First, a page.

​​8 Best Forearm Dumbbell Exercises (Build Strength & Mass)

Connor Sellers
Published by Connor Sellers | Senior Coach
Last updated: January 27, 2024
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The forearm is made up of nineteen muscles, and neglecting them can be detrimental and result in a noticeable lack of strength.

While these are unavoidably involved to an extent when you’re training your arms, it is best to properly isolate your forearms two to three times per week.

My team and I have spent several weeks researching to develop a list of the best forearm workouts that only require dumbbells.

Let’s get started.

Quick Summary

  • It is essential to train your forearm muscles to have a stronger grip, which makes you lift, carry, and hold better during workouts.
  • Grip strength can be linked to cognitive function and may be used to identify health issues before other symptoms become noticeable.
  • A Research Gate study suggests that individuals with higher grip strength have a decreased risk of severe diseases such as cancer and heart disease.
  • In my opinion, incorporating forearm exercises with dumbbells is a game-changer for overall strength and stability in workouts.

8 Best Forearm Dumbbell Exercises

A man performing forearm dumbbell exercises

1. Dumbbell Farmer’s Carry

The Dumbbell Farmer's Carry is my personal favorite. Picture this: you're carrying those dumbbells, feeling the burn, and working not only your forearms but your entire body. And the best part? You're the stabilizer, ensuring those weights don't take a tumble.

To perform farmer’s carry, you must:

  • Select the appropriate weight for your fitness level - hold two dumbbells of equal weight in each hand.
  • Stand upright with both arms extended down your side, slightly bent at the elbow, and gripping both dumbbells securely.
  • Begin walking at a slow, steady pace with long strides, keeping your back straight and looking forward as you move while maintaining a strong grip on the weights.

2. Dumbbell Reverse Curl

I found the dumbbell reverse curl is a hidden gem when it comes to forearm training. Whether you're a dedicated weightlifter or an athlete aiming to boost forearm strength, this exercise is a must-try.

This exercise is easy to perform, all you have to do is:

  • Stand straight, your feet shoulder-width apart, and hold a dumbbell in each hand.
  • Hold the weights with palms facing downwards, elbows close to your sides, and arms fully extended.
  • Lift the weights toward your chest, flexing the biceps as you curl back up. Focus on controlling the dumbbell during this phase for maximum benefit; maintain a neutral spine position throughout the movement.
  • Slowly release tension from your biceps when you reach the top of the rep as you return to starting position.

“Reverse dumbbell curls work your forearms and your biceps. While you won’t be able to use heavy weights for this exercise, it’s still an effective upper and lower arm builder. Use a thumbless “suicide” grip to increase forearm activation during reverse curls.”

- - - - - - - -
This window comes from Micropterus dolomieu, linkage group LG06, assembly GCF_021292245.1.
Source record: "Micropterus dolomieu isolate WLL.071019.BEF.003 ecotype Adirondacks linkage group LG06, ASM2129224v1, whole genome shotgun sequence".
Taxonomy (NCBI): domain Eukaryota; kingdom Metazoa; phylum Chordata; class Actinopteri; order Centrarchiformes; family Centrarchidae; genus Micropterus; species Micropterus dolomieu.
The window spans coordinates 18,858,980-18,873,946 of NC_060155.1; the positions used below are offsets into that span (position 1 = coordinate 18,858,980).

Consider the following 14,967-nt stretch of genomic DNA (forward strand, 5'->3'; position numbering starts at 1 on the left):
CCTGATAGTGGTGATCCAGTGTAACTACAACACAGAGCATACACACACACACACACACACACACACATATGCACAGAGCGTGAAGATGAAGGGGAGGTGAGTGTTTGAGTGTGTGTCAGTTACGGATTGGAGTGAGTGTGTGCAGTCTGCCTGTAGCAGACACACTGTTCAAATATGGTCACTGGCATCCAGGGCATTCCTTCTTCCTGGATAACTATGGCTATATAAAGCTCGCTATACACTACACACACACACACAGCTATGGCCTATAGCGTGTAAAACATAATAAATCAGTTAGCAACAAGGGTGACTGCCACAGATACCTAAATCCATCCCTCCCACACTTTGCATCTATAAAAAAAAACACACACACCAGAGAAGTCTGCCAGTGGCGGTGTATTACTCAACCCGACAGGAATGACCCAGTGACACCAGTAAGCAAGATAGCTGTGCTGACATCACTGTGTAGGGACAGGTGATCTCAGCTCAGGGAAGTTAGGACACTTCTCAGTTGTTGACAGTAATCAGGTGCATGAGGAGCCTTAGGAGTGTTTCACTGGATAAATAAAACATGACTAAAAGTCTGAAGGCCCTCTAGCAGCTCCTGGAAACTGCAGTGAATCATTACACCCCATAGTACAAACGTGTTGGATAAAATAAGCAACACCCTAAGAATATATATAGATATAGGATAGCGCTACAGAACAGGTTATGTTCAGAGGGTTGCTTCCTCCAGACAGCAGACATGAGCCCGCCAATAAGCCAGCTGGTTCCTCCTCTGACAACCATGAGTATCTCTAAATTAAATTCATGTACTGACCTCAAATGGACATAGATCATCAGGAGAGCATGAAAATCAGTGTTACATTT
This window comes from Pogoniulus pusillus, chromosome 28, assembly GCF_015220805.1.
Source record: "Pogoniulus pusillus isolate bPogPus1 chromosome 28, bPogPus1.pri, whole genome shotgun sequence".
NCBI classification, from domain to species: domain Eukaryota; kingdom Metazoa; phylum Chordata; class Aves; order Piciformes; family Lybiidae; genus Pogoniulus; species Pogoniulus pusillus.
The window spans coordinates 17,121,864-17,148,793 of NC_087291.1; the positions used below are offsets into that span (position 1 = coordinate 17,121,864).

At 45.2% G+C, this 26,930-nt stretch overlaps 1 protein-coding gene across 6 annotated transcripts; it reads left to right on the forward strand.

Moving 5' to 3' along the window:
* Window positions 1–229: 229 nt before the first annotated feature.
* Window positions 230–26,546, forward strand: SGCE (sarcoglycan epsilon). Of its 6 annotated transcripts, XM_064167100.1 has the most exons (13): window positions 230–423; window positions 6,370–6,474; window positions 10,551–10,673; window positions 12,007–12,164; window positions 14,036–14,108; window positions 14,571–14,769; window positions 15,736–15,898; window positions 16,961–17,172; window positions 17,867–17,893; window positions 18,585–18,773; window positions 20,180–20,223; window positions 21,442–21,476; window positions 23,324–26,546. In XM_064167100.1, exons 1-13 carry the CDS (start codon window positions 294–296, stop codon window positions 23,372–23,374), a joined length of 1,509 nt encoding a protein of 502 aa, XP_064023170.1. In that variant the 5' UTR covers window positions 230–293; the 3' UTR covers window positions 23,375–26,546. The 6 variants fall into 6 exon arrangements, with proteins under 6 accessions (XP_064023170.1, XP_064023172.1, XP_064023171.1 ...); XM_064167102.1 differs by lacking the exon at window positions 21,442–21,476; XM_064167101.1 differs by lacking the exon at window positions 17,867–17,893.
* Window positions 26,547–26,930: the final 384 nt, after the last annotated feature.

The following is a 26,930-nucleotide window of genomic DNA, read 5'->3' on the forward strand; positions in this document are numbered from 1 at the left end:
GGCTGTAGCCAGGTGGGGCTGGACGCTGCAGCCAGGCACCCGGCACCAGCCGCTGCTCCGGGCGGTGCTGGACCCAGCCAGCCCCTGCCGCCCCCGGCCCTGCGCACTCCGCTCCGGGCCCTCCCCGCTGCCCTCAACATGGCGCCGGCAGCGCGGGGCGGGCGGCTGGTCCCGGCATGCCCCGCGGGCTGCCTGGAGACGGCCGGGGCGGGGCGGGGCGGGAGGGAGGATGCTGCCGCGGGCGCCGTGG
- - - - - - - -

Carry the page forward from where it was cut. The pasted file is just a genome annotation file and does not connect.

- Patrick Dale, Fitness Expert

3. Dumbbell Hammer Curls

Lifting dumbbell with hammer curl technique

Dumbbell hammer curls are great biceps exercises. I've personally found them super effective. They aren't just about bulking up those biceps; they're also giving your forearms a serious workout.

To successfully perform the exercise, you must:

  • Start standing with feet shoulder-width apart and hold two dumbbells by your side with your palms facing inwards.
  • Curl both dumbbells up to shoulder height, and hold for a brief moment.
  • Slowly lower back down. Ensure your elbows stay tucked against your sides throughout the motion to maintain good form and prevent injury.

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4. Dumbbell Finger Curls Behind the Back

Here's a move that's a bit underrated but works wonders – Dumbbell Finger Curls Behind the Back. I've added this to my upper body routine, and let me tell you, it's not just about strong forearms; it's about sculpting those upper arms and getting those toned arms we all crave.

To perform dumbbell finger curls behind the back, you should:

  • Stand with feet shoulder-width apart and hold two dumbbells in each hand with an overhand grip.
  • Bend the elbows until your forearm’s parallel with the floor while keeping the back straight and core engaged, ensuring your palms face up towards the ceiling.
  • Curl both forearms inward as far as possible, stopping at a 90-degree angle before slowly returning them to their starting position – ensuring full control over the movement of the dumbbells for maximum effectiveness.

5. Dumbbell Finger Curls

Doing dumbbell finger curls

Dumbbell finger curls are another exercise to incorporate into your forearm dumbbell workouts.

They will help you strengthen the wrist flexors, prevent injury, and increase grip strength.

This forearm exercise requires that you:

  • Hold dumbbells in your hands with your palms facing away from you.
  • Then, stand with your body straight and feet hip-width apart.
  • Bend forwards at the waist, keeping your back straight and knees slightly bent so your arm is extended back towards the ground behind you. Make sure that the knuckles of your hands are pointing forward before beginning the curl.
  • Inhale as you slowly curl the weights up in an arc toward the ceiling.
  • Move only at the wrists during this movement and exhale as you return to starting position.
  • Repeat for 10-15 repetitions or until you begin to feel a burn in your fingers, then alternate arms before taking a break.

6. Dumbbell Reverse Concentration Curls

The dumbbell reverse concentration curl is a great isolation exercise you should include in your upper arms workout to target the brachioradialis, a forearm muscle located in the lateral form.

To get the benefits out of this forearm workout, you must:

  • Stand up with your shoulder blades together, retract, and hold one dumbbell in each hand.
  • Keep your palms facing inwards and bring both of your feet shoulder-width apart.
  • Bend forward at the hips slightly without rounding your lower back, and maintain a slight bend in the elbow as you curl both dumbbells towards shoulder height.